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Elements of a Theory of Design Limits to Optimal Policy

  • William A. Brock
  • Steven N. Durlauf

This paper presents a framework for understanding the limits that exist in optimal policy design in dynamic contexts. We consider the design of policies in the context of dynamic linear models. Fundamental design limits exist for policy rules in such environments in the sense that any policy rule embodies tradeoffs between the magnitudes of different frequency-specific components of the variance. Hence policies that are effective in eliminating low frequency variance components of a state variable can only do so at the cost of exacerbating high frequency variance components, and vice versa. Examples of the implications of such tradeoffs are considered. Copyright Blackwell Publishing Ltd and The Victoria University of Manchester, 2004.

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Article provided by University of Manchester in its journal The Manchester School.

Volume (Year): 72 (2004)
Issue (Month): s1 (09)
Pages: 1-18

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Handle: RePEc:bla:manchs:v:72:y:2004:i:s1:p:1-18
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  1. William A. Brock & Steven N. Durlauf & Kenneth D. West, 2003. "Policy Evaluation in Uncertain Economic Environments," Brookings Papers on Economic Activity, Economic Studies Program, The Brookings Institution, vol. 34(1), pages 235-322.
  2. J. Tetlow, Robert & von zur Muehlen, Peter, 2001. "Robust monetary policy with misspecified models: Does model uncertainty always call for attenuated policy?," Journal of Economic Dynamics and Control, Elsevier, vol. 25(6-7), pages 911-949, June.
  3. Athanasios Orphanides & John C. Williams, 2002. "Robust Monetary Policy Rules with Unknown Natural Rates," Brookings Papers on Economic Activity, Economic Studies Program, The Brookings Institution, vol. 33(2), pages 63-146.
  4. Alexei Onatski & Noah Williams, 2003. "Modeling Model Uncertainty," NBER Working Papers 9566, National Bureau of Economic Research, Inc.
  5. Barsky, Robert B & Miron, Jeffrey A, 1989. "The Seasonal Cycle and the Business Cycle," Journal of Political Economy, University of Chicago Press, vol. 97(3), pages 503-34, June.
  6. Giannoni, Marc P., 2002. "Does Model Uncertainty Justify Caution? Robust Optimal Monetary Policy In A Forward-Looking Model," Macroeconomic Dynamics, Cambridge University Press, vol. 6(01), pages 111-144, February.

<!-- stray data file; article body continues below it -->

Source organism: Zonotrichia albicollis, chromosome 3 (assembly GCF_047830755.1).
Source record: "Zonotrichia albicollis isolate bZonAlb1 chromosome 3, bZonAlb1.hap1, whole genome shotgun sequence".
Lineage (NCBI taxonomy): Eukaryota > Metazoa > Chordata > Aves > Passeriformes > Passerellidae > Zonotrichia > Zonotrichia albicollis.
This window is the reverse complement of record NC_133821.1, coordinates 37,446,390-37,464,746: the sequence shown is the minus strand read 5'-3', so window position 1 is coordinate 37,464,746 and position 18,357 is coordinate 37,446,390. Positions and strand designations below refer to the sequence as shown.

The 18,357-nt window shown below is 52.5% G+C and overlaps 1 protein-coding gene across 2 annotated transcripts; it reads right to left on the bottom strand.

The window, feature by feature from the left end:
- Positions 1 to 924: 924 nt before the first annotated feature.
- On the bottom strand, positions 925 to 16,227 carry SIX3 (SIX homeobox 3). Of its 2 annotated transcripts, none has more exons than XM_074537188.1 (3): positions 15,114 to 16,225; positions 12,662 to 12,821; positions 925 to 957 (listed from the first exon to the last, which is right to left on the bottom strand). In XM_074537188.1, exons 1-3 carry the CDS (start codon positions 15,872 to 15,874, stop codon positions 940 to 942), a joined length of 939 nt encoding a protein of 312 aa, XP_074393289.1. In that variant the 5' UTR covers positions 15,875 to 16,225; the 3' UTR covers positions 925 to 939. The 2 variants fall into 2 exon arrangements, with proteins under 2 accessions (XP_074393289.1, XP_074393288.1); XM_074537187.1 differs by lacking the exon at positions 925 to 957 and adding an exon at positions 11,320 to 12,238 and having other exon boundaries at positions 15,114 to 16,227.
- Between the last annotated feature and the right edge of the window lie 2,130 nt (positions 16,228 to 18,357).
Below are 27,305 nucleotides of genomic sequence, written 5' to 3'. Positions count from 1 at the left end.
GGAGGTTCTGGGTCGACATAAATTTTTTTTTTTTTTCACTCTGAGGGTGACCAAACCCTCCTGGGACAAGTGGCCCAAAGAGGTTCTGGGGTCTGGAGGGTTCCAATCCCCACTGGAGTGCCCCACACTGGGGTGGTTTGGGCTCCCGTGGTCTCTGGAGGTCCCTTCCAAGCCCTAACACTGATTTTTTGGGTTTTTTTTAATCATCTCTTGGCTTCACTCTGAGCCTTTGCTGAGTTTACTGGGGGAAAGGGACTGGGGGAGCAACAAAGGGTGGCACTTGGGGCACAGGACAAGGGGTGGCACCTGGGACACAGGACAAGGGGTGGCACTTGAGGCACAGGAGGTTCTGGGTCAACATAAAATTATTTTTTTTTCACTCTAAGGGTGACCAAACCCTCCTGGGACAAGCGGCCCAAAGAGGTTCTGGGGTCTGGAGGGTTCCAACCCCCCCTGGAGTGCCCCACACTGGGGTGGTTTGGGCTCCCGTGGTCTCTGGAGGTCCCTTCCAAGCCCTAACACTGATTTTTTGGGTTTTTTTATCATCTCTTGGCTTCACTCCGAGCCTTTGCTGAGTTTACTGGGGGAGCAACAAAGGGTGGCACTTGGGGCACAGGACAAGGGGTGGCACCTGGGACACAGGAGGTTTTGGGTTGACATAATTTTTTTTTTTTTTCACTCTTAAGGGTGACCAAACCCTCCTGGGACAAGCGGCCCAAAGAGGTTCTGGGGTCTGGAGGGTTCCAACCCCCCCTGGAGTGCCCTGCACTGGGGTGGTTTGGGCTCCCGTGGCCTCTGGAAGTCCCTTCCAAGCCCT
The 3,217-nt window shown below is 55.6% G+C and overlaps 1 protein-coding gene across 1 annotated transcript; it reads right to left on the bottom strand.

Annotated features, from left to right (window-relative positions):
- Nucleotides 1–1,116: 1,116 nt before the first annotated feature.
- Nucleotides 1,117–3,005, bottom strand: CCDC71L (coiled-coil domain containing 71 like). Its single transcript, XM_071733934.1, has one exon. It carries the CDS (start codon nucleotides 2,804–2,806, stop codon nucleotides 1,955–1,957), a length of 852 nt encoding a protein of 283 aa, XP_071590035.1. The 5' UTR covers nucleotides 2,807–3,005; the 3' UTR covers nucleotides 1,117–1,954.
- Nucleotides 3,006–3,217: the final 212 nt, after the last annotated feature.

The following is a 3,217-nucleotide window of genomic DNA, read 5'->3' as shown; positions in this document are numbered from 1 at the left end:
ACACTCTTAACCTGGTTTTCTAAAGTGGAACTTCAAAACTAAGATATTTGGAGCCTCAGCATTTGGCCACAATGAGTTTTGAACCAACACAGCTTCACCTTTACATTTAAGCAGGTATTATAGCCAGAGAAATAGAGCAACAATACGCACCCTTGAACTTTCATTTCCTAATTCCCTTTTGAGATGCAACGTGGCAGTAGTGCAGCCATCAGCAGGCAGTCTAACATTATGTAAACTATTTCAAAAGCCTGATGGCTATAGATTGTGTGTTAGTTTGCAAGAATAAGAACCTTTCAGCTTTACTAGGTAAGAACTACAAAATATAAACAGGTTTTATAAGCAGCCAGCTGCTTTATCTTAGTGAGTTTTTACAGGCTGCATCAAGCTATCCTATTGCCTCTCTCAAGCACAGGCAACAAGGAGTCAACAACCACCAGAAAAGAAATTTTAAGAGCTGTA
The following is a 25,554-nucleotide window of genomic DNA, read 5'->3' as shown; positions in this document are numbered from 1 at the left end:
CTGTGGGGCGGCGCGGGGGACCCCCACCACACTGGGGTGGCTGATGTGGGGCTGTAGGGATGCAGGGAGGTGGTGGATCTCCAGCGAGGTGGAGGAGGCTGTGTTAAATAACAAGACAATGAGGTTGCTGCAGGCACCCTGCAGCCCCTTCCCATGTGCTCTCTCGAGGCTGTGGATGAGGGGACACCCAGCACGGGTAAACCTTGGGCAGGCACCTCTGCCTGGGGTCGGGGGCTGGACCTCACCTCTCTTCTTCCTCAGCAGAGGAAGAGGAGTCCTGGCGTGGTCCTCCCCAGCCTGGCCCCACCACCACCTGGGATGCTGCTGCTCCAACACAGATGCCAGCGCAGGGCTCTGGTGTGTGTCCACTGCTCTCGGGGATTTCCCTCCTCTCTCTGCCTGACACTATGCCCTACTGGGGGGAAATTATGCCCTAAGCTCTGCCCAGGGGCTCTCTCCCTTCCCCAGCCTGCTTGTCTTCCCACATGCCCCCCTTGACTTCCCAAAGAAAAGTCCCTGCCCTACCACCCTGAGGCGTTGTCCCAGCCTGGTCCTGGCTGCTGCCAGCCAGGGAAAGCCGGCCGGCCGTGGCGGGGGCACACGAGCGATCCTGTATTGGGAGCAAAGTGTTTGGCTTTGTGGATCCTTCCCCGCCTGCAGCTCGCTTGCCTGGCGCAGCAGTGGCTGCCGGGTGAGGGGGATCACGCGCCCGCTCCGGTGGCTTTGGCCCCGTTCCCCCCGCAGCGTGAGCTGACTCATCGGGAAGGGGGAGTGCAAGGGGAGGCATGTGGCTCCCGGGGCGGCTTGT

7. repec:cup:macdyn:v:6:y:2002:i:1:p:111-44 is not listed on IDEAS
  8. Otrok, Christopher, 2001. "Spectral Welfare Cost Functions," International Economic Review, Department of Economics, University of Pennsylvania and Osaka University Institute of Social and Economic Research Association, vol. 42(2), pages 345-67, May.
  9. Marcellino, Massimiliano & Salmon, Mark, 2002. "Robust Decision Theory And The Lucas Critique," Macroeconomic Dynamics, Cambridge University Press, vol. 6(01), pages 167-185, February.
  10. Onatski, Alexei & Stock, James H., 2002. "Robust Monetary Policy Under Model Uncertainty In A Small Model Of The U.S. Economy," Macroeconomic Dynamics, Cambridge University Press, vol. 6(01), pages 85-110, February.
  11. Lars Peter Hansen & Thomas J. Sargent, 2001. "Acknowledging Misspecification in Macroeconomic Theory," Review of Economic Dynamics, Elsevier for the Society for Economic Dynamics, vol. 4(3), pages 519-535, July.
  12. John B. Taylor, 1999. "Monetary Policy Rules," NBER Books, National Bureau of Economic Research, Inc, number tayl99-1, November.
  13. Hansen, Lars Peter & Sargent, Thomas J., 2003. "Robust control of forward-looking models," Journal of Monetary Economics, Elsevier, vol. 50(3), pages 581-604, April.
  14. Taylor, John B., 1993. "Discretion versus policy rules in practice," Carnegie-Rochester Conference Series on Public Policy, Elsevier, vol. 39(1), pages 195-214, December.
  15. repec:cup:macdyn:v:6:y:2002:i:1:p:167-85 is not listed on IDEAS
  16. Otrok, C. & Ravikumar, B. & Whiteman, C., 1998. "Habit Formation: A Resolution of the Equity Premium Puzzle?," Working Papers 98-04, University of Iowa, Department of Economics.
  17. Christopher A. Sims, 2001. "Pitfalls of a Minimax Approach to Model Uncertainty," American Economic Review, American Economic Association, vol. 91(2), pages 51-54, May.
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